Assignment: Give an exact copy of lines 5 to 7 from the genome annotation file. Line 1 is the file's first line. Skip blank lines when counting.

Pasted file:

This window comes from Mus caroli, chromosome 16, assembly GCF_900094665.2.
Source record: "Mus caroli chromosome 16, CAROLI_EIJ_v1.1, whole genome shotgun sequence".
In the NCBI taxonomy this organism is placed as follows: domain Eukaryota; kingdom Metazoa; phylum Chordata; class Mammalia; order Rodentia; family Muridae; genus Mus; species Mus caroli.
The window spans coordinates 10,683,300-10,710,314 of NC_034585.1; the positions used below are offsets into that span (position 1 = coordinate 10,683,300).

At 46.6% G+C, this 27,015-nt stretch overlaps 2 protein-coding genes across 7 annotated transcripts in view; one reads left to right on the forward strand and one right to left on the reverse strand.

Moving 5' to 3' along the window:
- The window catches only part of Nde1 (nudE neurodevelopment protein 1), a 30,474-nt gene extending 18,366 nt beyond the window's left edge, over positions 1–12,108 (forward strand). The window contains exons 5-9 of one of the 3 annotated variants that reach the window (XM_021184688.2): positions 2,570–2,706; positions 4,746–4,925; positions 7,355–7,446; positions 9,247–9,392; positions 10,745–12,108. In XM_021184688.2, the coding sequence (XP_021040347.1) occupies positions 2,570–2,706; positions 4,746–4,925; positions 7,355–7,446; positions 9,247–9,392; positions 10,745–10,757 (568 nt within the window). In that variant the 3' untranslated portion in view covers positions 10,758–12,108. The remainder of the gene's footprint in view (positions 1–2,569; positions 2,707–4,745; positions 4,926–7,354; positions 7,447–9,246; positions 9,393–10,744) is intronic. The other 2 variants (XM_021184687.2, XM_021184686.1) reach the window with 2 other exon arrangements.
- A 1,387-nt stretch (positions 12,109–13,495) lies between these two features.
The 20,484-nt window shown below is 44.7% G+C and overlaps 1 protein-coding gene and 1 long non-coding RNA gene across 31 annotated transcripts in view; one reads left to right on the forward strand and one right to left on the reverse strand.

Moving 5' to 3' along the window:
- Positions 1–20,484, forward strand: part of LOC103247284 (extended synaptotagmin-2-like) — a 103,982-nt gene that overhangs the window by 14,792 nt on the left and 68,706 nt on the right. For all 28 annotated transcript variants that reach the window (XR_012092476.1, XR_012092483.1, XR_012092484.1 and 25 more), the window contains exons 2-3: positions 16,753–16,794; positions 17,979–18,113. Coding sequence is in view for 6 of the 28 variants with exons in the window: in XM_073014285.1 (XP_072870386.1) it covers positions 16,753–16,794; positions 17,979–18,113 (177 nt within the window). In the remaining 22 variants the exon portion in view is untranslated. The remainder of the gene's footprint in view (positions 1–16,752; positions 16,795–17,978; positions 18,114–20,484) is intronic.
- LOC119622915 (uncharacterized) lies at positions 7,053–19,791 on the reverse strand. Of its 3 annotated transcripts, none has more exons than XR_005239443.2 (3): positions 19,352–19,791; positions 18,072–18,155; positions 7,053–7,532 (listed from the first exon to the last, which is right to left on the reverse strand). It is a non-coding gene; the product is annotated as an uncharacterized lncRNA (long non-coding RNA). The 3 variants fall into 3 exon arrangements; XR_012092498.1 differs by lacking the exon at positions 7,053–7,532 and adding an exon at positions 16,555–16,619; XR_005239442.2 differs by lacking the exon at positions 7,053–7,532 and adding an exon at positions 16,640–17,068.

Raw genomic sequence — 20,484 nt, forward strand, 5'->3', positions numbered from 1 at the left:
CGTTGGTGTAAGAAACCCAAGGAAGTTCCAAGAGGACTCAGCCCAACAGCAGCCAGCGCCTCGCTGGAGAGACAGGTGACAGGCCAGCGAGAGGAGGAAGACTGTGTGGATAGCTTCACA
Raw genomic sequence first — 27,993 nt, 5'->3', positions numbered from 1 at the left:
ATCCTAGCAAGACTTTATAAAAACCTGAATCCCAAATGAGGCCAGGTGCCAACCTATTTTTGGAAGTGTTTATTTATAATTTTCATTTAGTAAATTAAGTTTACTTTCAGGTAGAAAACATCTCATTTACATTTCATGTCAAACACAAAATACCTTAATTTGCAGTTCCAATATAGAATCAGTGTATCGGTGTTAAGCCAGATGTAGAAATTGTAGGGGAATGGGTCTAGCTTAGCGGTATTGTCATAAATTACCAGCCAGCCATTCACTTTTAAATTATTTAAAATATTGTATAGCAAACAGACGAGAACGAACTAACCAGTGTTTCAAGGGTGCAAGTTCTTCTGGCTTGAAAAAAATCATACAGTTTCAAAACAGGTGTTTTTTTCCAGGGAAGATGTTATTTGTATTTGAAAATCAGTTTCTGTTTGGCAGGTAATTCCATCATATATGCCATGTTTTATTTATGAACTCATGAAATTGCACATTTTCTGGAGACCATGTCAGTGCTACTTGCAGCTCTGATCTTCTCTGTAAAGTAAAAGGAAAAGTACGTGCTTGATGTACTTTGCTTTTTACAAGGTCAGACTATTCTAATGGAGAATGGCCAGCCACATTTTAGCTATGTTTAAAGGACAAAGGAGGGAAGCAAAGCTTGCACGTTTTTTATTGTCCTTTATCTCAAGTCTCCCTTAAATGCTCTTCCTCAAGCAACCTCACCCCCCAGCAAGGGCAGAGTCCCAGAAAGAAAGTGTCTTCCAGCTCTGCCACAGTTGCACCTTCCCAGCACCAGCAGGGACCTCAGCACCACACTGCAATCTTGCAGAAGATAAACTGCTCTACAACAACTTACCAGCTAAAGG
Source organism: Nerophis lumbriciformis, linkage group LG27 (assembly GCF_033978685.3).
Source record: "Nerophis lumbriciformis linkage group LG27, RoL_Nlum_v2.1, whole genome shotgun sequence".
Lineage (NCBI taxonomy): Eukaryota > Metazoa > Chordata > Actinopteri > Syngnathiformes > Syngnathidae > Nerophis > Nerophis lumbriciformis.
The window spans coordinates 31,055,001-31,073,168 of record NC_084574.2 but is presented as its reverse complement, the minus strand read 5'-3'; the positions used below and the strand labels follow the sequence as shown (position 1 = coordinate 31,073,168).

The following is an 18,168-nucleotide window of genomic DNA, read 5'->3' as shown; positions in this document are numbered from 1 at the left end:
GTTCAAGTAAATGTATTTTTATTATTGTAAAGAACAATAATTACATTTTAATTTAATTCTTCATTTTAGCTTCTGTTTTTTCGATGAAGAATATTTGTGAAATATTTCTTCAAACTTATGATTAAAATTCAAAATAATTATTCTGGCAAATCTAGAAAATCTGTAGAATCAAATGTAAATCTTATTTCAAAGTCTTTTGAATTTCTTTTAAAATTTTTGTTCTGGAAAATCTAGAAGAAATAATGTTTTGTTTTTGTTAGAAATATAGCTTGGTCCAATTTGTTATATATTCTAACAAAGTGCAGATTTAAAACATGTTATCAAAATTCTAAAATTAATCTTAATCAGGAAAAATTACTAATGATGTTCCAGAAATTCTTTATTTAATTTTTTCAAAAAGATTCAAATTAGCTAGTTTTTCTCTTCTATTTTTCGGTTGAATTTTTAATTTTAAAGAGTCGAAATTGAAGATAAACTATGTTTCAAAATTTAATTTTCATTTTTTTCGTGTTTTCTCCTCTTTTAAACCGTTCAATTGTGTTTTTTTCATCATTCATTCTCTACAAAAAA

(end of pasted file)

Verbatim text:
At 46.6% G+C, this 27,015-nt stretch overlaps 2 protein-coding genes across 7 annotated transcripts in view; one reads left to right on the forward strand and one right to left on the reverse strand.

Moving 5' to 3' along the window:
- The window catches only part of Nde1 (nudE neurodevelopment protein 1), a 30,474-nt gene extending 18,366 nt beyond the window's left edge, over positions 1–12,108 (forward strand). The window contains exons 5-9 of one of the 3 annotated variants that reach the window (XM_021184688.2): positions 2,570–2,706; positions 4,746–4,925; positions 7,355–7,446; positions 9,247–9,392; positions 10,745–12,108. In XM_021184688.2, the coding sequence (XP_021040347.1) occupies positions 2,570–2,706; positions 4,746–4,925; positions 7,355–7,446; positions 9,247–9,392; positions 10,745–10,757 (568 nt within the window). In that variant the 3' untranslated portion in view covers positions 10,758–12,108. The remainder of the gene's footprint in view (positions 1–2,569; positions 2,707–4,745; positions 4,926–7,354; positions 7,447–9,246; positions 9,393–10,744) is intronic. The other 2 variants (XM_021184687.2, XM_021184686.1) reach the window with 2 other exon arrangements.